Jam band juggernauts Phish are in the midst of the West Coast leg of their extensive Summer 2018 tour. Fans have been wowed by the sheer diversity of setlists, unexpected arrangements, and intriguing chemistry. After the triumphant Bakers Dozen run at Madison Square Garden last summer, the quartet demonstrated their desire to explore far-off realms and keep their repertoire both expansive and tight. After intriguing performances in Tahoe and The Gorge, in particular, Phish returned to fan-favorite venue Bill Graham Civic Auditorium in the heart of downtown San Francisco. While Mike Gordon, Trey Anastasio, Page McConnell, and Jon Fishman have now played fourteen shows since 2002 (according to Phish.net) at Bill Graham Civic, the venue was well established as a magical space for exploratory music previous by Grateful Dead, who threw legendary gigs at there from 1983-87.
Bill Graham Civic is an intimate venue for Phish, who was just shy of selling out the 21,000 capacity Madison Square Garden for thirteen consecutive shows in 2017. Last year’s BGCA shows bolstered further creativity, bust-outs, and strange. This year was no different. Thanks to an anonymous benefactor who donated his general admission ticket to Grateful Web, I was able to attend and cover the much-coveted show for the first of two nights in San Francisco. The first set offered a wildly diverse spectrum throughout their expansive catalog while the second set undeniably toyed with themes of lightness and darkness.
When the boys walked onstage, they beamed with joy as the crowd welcomed them in an uproarious embrace. Right out the gates came the entirely unexpected opener of “46 Days.” Trey utilized those watery tones that have conspicuously touched each show of the summer tour while Page came in hot out-the-gates at the top of the mix. In great humor noting the unusual setlist placement, Fishman chimed after the opener, “Can we play that again?” To the visible delight of the band, they launched into the uncommon Tom Marshall/Anastasio arrangement “McGrupp and the Watchful Hosemasters.” The primordial tune dates back to April 1985. Continuing an earnestly hilarious inside joke, Fishman quipped, “Perhaps Mike should stay,” clearly excited to play unlikely arrangements and placements. The TAB staple “Pigtail,” came next, only played by Phish a handful of times that gained momentum as the tune moved along. A commonly appreciated groove-tempo cover of Talking Head’s “Cities,” was sang-along with by the crowd as Trey brought a feisty rendition.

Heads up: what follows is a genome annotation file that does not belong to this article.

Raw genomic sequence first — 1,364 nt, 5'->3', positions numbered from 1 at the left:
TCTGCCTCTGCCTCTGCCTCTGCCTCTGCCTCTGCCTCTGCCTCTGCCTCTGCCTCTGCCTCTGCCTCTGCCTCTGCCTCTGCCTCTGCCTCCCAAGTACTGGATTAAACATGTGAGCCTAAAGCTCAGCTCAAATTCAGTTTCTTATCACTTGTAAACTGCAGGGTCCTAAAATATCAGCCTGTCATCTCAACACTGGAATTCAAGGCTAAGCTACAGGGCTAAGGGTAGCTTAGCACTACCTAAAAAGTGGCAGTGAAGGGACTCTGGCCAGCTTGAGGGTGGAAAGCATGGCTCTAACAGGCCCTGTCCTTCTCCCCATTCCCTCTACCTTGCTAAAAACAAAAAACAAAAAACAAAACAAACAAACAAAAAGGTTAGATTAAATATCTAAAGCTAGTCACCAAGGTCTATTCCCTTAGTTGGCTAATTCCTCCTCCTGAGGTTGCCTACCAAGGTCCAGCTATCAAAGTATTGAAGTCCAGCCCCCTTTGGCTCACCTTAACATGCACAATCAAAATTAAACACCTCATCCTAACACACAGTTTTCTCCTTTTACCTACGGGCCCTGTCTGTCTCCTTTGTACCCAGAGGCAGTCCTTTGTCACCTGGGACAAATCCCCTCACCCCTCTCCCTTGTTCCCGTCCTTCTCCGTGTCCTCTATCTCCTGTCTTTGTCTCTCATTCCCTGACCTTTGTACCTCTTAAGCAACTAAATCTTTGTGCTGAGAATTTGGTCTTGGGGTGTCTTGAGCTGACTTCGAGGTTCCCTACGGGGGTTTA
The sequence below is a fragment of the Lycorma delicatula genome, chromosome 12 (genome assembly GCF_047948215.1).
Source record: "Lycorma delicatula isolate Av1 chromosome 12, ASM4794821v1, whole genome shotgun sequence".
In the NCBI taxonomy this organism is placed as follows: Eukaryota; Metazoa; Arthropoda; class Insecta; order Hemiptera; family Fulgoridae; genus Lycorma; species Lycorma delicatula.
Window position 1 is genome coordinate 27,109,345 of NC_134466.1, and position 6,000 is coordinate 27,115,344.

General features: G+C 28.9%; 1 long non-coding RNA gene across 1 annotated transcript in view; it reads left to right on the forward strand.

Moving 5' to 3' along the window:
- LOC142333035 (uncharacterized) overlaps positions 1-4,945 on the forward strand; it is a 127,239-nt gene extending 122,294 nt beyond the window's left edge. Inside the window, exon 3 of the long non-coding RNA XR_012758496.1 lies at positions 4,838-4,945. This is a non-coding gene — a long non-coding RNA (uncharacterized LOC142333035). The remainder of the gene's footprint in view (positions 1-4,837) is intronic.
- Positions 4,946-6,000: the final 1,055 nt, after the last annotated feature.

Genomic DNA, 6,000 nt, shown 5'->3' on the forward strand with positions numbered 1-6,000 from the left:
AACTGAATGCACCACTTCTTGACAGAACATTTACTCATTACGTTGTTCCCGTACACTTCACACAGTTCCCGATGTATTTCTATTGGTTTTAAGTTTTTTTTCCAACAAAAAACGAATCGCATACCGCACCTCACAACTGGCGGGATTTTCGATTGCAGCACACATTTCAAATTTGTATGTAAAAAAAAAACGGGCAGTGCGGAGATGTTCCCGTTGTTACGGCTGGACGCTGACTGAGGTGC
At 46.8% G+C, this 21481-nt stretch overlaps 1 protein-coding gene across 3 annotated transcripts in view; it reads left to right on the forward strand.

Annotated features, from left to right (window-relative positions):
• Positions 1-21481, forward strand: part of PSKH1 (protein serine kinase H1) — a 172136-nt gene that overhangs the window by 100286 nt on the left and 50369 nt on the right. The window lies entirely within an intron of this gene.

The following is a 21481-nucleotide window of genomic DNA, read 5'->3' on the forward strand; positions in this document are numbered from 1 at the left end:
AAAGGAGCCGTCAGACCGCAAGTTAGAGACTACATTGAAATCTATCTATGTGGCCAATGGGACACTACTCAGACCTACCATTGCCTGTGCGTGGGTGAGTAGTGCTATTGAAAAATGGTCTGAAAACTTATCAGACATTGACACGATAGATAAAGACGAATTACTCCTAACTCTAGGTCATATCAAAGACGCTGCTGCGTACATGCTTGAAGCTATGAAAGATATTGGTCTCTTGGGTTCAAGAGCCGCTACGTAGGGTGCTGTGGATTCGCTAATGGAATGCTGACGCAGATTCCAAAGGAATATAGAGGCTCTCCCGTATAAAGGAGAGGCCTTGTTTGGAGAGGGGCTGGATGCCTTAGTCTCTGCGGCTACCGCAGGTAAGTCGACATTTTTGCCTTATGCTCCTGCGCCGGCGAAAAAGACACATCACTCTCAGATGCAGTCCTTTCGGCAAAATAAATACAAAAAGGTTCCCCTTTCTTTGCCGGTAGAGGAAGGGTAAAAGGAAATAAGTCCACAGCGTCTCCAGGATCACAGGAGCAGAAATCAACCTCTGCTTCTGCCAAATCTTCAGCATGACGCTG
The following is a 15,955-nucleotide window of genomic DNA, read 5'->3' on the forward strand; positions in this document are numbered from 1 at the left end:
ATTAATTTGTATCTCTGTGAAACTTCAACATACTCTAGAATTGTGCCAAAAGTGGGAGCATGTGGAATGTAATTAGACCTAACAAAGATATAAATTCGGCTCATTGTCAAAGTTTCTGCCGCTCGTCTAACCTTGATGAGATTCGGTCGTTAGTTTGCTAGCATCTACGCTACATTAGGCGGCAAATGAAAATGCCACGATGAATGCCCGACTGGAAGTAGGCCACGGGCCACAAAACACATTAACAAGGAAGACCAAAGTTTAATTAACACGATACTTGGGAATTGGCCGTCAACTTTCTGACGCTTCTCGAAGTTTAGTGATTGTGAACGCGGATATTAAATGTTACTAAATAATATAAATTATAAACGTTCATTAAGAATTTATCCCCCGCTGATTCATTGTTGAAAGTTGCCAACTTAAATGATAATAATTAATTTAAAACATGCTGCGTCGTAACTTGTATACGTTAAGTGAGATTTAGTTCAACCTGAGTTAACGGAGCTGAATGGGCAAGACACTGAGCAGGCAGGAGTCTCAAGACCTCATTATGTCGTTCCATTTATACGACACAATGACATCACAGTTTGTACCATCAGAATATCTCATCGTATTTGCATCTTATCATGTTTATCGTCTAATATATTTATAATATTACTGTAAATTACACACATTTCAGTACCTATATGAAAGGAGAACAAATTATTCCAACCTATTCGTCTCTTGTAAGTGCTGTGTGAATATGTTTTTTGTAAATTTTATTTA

During a show full of bombshells, Gordon led the band through a romping electrified cover of Tim O’Brien’s “Nellie Kane,” yet another example of the diverse backbone of this set. A hearty “Gumbo,” followed with an unusual clavinet outro from Page, diversifying his usual piano ragtime finale. “Guyute,” began themes of light and dark to be explored in the second set deepened by the “Axilla 1,” transition. In spirit of the unexpected, the band busted out “Dogs,” premiered as part of the “Chilling, Thrilling” Halloween 2014 themed second set. A slower paced “Dirt” displayed Trey’s diversifying arrangements, tone, and pace. A rocking “David Bowie” closed the first set with a memorable solo from Page, in all showcased enthusiasm.
The second set continued setlist infrequencies with “The Moma Dance,” kicking things off with an audible cheer from the crowd during the opening notes. “Song I Heard The Ocean Sing,” solidified those light and darkness themes previously insinuated. “A shining light in darkness deep” harkened back to the first set and the darkness to come with perhaps the most committed moment of developing a multi-faceted jam so far. During the seemingly final moments of the song, Fishman takes the reigns on dispatching the into SIHTOS drums again, taking the rest by surprise and prolonging previously established themes. The “Mercury,” that came next used the same altered effect in the tour opening “Free,” in Tahoe, previously noted during the “46 Days” opener. “Carini,” the jam highlight of the night, contained astonishing looping effects from Trey intertwined with vibey clavinet from Page. The crowd appeared all focused during this fluent groove that demanded all attention. The blissful climax jam was the must re-listen moment of the evening. Transition into “Maze” affirmed that we hadn’t escaped into the light yet. The peak ending brought the crowd back into the light at the first halt since “Mercury.” The welcomed funk of Stevie Wonder’s “Boogie On Reggae Woman,” transitioned the mood from dark psychedelia to funk, bringing that ebb and flow which Phish does better than no one.
The peak opus of the evening came with the show-stopping “Harry Hood,” which stretched over the twenty-minute mark including a variety of jamlettes rocking the crowd gently with purple and blue hues after a sinister red-light evening. "The Squirming Coil" encore packaged the show beautifully with a perfectly peaceful piano outro from Page as he practically whispered goodnight to the loving ovation from the crowd. Phish revealed to San Francisco once again why it’s a good ticket to have. Thanks to the folks behind the Phish scenes for the photo accessibility, an anonymous benefactor for miracle ticket, and Ryan Dennie for his specialist insights on setlist and form.